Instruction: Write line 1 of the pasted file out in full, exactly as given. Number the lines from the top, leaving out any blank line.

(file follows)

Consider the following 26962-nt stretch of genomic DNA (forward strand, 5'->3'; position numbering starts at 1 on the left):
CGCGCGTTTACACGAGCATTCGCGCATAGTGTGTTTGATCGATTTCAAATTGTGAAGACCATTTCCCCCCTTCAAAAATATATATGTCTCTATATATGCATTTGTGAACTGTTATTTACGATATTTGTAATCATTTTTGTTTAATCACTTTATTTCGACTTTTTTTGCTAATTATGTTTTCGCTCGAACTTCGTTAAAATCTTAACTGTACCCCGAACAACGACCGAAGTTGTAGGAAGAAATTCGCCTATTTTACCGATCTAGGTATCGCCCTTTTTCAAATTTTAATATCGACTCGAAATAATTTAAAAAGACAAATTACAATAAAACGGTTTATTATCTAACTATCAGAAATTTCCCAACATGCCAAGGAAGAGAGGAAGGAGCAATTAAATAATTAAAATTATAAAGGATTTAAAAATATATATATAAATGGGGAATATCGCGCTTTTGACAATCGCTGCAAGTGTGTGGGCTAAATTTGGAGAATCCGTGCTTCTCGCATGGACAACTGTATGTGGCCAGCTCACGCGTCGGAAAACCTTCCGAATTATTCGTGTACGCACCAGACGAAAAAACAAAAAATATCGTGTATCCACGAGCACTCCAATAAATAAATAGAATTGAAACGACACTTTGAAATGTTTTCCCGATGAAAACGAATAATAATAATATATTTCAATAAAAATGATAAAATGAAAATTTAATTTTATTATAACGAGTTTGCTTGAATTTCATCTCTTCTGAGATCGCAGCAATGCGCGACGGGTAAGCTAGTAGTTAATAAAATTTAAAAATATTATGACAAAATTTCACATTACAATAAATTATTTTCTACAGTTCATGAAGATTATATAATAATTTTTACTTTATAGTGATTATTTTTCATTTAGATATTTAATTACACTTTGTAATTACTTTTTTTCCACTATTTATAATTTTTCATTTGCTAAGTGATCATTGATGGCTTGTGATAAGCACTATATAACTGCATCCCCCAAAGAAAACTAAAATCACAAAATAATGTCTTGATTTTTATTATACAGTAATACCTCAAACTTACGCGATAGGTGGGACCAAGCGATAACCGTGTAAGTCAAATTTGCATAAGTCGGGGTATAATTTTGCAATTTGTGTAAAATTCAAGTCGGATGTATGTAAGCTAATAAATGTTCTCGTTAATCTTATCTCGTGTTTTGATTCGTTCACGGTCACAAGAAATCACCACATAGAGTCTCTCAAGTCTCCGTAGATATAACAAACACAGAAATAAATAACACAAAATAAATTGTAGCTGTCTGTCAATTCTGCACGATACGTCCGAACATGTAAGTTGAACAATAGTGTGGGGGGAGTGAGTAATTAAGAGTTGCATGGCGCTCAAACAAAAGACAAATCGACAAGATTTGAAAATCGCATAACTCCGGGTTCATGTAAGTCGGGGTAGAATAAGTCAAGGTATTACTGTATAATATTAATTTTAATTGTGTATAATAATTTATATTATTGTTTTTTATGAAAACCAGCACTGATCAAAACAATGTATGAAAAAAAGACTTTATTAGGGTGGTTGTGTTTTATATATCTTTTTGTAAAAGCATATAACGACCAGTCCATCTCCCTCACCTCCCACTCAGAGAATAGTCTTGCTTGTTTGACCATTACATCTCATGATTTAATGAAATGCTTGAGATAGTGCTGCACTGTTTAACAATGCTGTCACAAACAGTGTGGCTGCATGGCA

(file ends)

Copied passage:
Consider the following 26962-nt stretch of genomic DNA (forward strand, 5'->3'; position numbering starts at 1 on the left):